Anyone else find the 3.4B number a bit hard to believe? 9.2% of all wines sales (in dollars) coming directly from a winery? Is the number that high because of Harlan, Screaming Eagle, Scarecrow, and all of the other allocated cult wines that sell direct?

  5. I agree with your conclusions. Some points to add:

    a) I don’t buy the $3.4B number. They’re selling the report, and I don’t have access to it.

    b) I’m not sure what you mean by “The winery makes 100 cents on the dollar…” This could use clarification. It’s no doubt better than the wholesale margin, but it’s not anywhere near 100%.

    Be sceptical of any claims in the DTC market as a whole precisely because nobody (including Vinteractive) services the whole market and there are no data clearing houses. They likely rely on subsets of markets and survey data. Survey data is sometimes helpful but it’s unreliable when you’re looking for actual numbers.

    This whole shift toward DTC is nothing short of the Internet effect from 1995. It’s just happening last in the wine business after coursing through just about every other sector you can think of. I appreciate you pointing out that the legal barriers brought to life by cynical distribution tier lobby money are unconstitutional (Granholm), futile (the Internet Genie is out of the bottle), and anti-competitive.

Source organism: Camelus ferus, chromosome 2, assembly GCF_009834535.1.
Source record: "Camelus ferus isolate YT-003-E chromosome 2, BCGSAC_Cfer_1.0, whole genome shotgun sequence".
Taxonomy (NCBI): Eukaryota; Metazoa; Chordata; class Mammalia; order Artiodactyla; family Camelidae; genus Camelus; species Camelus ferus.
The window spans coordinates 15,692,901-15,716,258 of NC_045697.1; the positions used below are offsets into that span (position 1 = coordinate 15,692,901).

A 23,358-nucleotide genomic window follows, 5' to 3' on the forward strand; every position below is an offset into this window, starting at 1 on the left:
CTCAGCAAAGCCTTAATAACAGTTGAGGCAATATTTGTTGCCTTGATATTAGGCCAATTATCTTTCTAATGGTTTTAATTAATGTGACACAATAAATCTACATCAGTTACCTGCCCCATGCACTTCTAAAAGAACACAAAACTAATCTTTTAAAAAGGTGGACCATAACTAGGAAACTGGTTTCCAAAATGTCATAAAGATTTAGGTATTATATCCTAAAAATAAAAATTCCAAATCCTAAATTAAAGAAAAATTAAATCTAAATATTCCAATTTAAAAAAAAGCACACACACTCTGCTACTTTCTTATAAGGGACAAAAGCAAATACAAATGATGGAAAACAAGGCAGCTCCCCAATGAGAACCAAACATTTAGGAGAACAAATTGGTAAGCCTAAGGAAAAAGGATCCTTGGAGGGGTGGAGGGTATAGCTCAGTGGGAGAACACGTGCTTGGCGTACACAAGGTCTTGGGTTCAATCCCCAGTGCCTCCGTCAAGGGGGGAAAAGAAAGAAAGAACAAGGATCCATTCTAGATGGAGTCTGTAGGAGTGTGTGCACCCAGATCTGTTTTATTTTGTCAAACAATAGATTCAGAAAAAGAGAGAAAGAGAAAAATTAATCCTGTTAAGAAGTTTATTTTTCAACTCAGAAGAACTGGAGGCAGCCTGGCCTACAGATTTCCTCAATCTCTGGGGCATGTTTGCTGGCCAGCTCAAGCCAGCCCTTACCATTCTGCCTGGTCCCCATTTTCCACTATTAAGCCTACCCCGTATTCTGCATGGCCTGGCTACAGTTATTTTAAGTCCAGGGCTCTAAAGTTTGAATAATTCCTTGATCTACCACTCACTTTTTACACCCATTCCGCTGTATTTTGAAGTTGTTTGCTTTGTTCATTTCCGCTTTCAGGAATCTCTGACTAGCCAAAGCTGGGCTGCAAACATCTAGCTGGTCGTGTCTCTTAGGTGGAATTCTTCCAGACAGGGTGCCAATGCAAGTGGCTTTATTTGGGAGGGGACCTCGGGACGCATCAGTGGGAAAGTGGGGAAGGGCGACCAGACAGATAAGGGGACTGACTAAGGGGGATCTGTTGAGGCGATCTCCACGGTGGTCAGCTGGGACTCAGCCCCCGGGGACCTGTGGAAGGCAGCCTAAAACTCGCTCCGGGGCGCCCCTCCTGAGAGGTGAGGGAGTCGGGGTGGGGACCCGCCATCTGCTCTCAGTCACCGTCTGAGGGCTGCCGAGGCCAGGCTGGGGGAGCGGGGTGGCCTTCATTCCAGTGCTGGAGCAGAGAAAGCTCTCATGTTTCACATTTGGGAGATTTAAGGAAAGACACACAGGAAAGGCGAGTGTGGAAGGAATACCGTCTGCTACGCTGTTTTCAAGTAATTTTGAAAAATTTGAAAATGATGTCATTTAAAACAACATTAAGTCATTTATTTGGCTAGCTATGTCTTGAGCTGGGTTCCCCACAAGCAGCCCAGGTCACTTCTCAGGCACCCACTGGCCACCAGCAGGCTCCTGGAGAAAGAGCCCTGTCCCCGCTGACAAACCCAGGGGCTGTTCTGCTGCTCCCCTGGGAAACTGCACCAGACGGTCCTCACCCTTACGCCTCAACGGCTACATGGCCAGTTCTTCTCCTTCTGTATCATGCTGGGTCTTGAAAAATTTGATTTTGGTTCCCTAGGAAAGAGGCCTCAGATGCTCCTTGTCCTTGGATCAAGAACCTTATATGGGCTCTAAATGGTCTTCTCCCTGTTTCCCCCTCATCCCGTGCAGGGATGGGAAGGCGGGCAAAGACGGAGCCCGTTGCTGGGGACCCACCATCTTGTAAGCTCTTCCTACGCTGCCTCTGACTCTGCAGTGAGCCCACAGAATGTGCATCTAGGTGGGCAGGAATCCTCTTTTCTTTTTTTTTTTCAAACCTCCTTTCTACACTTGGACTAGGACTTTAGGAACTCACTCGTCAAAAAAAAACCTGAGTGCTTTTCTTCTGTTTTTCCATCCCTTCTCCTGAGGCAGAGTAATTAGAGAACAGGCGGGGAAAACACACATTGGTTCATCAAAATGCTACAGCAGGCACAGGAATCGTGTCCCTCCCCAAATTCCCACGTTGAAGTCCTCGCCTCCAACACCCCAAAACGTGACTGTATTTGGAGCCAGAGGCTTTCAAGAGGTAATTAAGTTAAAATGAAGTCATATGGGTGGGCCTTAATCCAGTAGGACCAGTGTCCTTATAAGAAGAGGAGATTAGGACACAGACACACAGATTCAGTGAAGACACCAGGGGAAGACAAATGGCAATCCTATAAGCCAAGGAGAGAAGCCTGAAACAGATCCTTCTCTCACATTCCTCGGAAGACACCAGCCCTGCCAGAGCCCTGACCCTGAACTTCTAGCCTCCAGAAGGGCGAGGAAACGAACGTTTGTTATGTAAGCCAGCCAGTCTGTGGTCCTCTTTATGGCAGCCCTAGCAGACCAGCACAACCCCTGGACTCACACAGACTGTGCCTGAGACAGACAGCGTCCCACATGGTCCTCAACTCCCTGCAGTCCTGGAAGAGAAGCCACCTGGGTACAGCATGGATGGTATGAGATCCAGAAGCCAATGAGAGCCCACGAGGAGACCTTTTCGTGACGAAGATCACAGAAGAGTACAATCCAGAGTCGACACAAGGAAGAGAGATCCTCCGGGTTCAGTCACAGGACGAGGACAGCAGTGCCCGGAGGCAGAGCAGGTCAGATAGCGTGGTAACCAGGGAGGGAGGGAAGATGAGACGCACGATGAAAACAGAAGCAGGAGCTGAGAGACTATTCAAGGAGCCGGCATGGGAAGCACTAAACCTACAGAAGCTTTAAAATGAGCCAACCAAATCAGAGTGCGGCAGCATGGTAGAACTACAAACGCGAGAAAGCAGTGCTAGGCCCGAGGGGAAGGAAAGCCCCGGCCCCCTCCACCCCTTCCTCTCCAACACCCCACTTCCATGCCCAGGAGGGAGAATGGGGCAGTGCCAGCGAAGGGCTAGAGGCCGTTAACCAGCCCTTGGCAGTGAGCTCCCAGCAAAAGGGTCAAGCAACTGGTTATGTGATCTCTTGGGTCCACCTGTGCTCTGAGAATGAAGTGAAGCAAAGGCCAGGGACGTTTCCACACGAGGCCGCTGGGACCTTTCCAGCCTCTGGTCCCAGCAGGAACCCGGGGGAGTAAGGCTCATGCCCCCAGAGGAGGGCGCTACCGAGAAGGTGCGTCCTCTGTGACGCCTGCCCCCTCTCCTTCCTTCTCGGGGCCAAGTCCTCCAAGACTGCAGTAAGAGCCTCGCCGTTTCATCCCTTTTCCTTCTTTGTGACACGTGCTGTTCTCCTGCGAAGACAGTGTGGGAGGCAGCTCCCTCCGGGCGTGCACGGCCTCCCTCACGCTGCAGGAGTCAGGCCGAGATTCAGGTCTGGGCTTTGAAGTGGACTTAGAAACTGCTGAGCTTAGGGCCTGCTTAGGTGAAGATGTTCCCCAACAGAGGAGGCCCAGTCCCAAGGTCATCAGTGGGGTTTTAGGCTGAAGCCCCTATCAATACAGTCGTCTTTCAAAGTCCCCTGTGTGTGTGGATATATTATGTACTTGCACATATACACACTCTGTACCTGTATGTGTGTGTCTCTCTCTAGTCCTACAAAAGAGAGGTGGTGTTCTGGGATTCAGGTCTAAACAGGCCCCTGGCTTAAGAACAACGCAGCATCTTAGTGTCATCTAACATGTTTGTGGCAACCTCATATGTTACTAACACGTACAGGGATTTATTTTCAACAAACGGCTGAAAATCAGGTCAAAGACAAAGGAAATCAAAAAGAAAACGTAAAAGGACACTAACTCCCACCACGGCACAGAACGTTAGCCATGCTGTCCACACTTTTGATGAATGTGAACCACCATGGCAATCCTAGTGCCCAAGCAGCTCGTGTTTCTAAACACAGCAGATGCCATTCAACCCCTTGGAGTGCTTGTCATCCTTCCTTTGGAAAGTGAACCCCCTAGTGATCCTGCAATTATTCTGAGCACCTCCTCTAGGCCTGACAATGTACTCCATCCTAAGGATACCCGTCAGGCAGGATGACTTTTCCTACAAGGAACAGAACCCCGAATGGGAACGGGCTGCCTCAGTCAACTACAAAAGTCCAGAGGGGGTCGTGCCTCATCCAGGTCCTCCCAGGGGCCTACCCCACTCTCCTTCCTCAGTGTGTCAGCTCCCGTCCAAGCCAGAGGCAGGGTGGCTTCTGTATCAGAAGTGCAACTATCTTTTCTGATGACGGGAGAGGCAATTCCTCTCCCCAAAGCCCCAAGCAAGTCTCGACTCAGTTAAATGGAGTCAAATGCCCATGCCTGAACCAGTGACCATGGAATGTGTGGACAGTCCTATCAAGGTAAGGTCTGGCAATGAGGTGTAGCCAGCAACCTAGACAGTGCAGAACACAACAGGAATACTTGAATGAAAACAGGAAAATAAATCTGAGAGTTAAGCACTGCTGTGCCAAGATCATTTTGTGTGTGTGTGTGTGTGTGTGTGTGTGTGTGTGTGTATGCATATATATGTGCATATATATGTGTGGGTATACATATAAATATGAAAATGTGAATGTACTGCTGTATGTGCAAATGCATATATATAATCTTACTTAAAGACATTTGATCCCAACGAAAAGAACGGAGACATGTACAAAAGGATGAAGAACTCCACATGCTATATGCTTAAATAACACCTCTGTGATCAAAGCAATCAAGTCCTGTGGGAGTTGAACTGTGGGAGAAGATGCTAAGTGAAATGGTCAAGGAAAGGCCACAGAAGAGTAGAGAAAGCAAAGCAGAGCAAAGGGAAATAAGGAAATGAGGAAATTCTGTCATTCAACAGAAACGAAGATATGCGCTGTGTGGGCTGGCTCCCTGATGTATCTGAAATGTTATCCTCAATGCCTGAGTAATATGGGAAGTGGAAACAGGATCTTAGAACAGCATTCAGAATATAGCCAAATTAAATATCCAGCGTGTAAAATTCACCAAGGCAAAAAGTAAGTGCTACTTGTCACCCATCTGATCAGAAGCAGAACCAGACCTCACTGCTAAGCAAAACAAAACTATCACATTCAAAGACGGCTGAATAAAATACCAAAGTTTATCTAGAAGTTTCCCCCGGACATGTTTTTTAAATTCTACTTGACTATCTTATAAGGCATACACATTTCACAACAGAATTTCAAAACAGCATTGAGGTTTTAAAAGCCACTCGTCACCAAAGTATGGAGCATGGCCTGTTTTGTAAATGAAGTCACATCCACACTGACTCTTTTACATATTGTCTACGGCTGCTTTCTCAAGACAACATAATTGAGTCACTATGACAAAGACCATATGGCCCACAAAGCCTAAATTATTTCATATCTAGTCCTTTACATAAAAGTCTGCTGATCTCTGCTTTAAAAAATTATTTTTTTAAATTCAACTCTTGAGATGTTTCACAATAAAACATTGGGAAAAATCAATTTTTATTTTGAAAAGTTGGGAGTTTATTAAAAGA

6. As a retailer it’s good to know who your competitors are! Direct sales to the consumer is a slippery slope and an act of economic desperation. If their in your tasting room, fine, which by the way I’ve stopped facilitating.Why would I send my customer to winery just to have them hijacked?.Whatever happened to the partnership between the three tier system? It’s easy to see why retailers are jettisoning the brands that aggressively pursue direct sales. I can’t be expected to promote and support brands that undermine my success and the others in the retail world.

  7. Great conversation folks. It seems to me that a balanced channels approach makes the most sense, including distribution, retail and DTC. Having a strong DTC marketing program is not optional for small producers that must move product and build their brand, and as such I agree with Steve’s comments about DTC margins. Only a few cultish and well established wineries here in Oregon can survive selling FOB and wholesale only. That said, growing DTC revenue is a slow burn and requires advance planning and creativity, which many small wineries yet to do.

  8. …“that tasting room, wine club, internet, and event sales grew 12% to a record $3.4 billion in 2010 as wineries adopted new marketing strategies to emerge from the grip of recession.”

    These multiple sales systems are the term being discussed in Steve’s blog: these sales may or may not use (all of) the 3-tier system. Note to Steven (retailer): many of these sales are clubs who are–in essence–promotional retailers who use 3-tier facilitation of distribution/delivery.